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The super laser made popular in the Star Wars movies may soon be more than a feature in a popular film series.

Researchers from Macquarie University in Australia have developed a method for multiplying laser power using a diamond, where the power of multi laser beams is transferred into a single intense output beam that can be directed to the intended target.

The new laser development has several real-world and high-stakes applications where high power lasers are seen as a crucial tool, such as in defense.

“Researchers are developing high power lasers to combat threats to security from the increased proliferation of low-cost drones and missile technology,” associate professor Rich Mildren, the co-author of the study, said in a statement. “High power lasers are also needed in space applications including powering space vehicles and tackling the growing space junk problem that threatens satellites.”

An ultra-pure diamond crystal is placed at the point of convergence and the beam combining is achieved in the diamond by harnessing a co-operative effect of the crystal that causes intense light beams to transfer their power into a selection direction, while avoiding the beam distortion problems of single laser technologies.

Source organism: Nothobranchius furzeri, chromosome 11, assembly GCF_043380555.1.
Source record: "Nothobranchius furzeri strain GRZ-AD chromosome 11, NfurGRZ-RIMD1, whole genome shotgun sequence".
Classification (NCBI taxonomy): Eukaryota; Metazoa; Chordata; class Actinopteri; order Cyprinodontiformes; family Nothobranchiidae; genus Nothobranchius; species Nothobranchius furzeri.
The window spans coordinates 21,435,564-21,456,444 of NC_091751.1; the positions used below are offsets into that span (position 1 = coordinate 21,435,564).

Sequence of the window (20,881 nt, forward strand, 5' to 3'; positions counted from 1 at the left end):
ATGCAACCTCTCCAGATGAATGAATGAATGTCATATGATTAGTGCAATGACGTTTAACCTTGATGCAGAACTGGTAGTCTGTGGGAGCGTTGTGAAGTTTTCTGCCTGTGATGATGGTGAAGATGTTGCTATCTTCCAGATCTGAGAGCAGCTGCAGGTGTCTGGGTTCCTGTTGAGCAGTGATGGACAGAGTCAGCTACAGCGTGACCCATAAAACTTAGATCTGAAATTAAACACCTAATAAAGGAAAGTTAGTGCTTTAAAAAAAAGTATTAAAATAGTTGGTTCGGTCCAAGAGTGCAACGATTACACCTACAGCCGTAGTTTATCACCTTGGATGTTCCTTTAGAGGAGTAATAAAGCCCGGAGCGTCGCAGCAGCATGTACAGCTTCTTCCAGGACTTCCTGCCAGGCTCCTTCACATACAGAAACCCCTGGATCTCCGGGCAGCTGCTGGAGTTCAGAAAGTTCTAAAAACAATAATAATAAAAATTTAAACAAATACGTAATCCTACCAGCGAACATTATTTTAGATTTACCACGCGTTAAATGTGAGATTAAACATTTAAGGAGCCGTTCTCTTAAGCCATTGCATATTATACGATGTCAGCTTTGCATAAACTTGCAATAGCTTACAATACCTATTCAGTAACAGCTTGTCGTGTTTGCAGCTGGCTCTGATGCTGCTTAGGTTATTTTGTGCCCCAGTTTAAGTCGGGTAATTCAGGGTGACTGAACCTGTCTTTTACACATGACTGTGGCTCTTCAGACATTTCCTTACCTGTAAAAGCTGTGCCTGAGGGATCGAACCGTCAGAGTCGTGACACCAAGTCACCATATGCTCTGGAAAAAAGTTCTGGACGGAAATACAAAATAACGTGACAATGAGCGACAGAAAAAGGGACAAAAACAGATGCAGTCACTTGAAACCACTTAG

“This discovery is technologically important as laser researchers are struggling with increasing power beyond a certain level due to the large challenges in handling the large heat build-up and combining beams from multiple lasers is one of the most promising ways to substantially raise the power barrier,” lead experimentalist Aaron McKay, Ph.D., said in a statement.

While other materials have exhibited the same type of beam combining properties, the choice of diamond is necessary for high power. The power-transfer effect at the heart of the device—called Raman scattering—is particularly strong in diamond.

In addition, diamonds have the ability to rapidly dissipate waste heat.

According to the study, power from multiple non-collinear pump beams is efficiently transferred onto a single Stokes beam in a single-pass amplifier. Using three mutually-independent nanosecond pulsed beams from a free-running-linewidth 1064 nm laser, 69 percent of the total peak pump power of 6.7 kW was transferred onto a TEM₀₀ Stokes seed pulse at 1240 nm in a 9.5 long diamond crystal.

Diamond beam combing is an alternative to other concepts being currently trialed elsewhere in the world.

In this study, beam combining in diamond has the advantage that the process also changes the color of the laser beam.

“The particular wavelength of the directed energy beam is critical to the efficient transmission through the atmosphere and to reduce the eye hazard for people or indeed animals, who may be in the vicinity of the beam,” Mildren said.

The study was published in Laser & Photonics Reviews.

 

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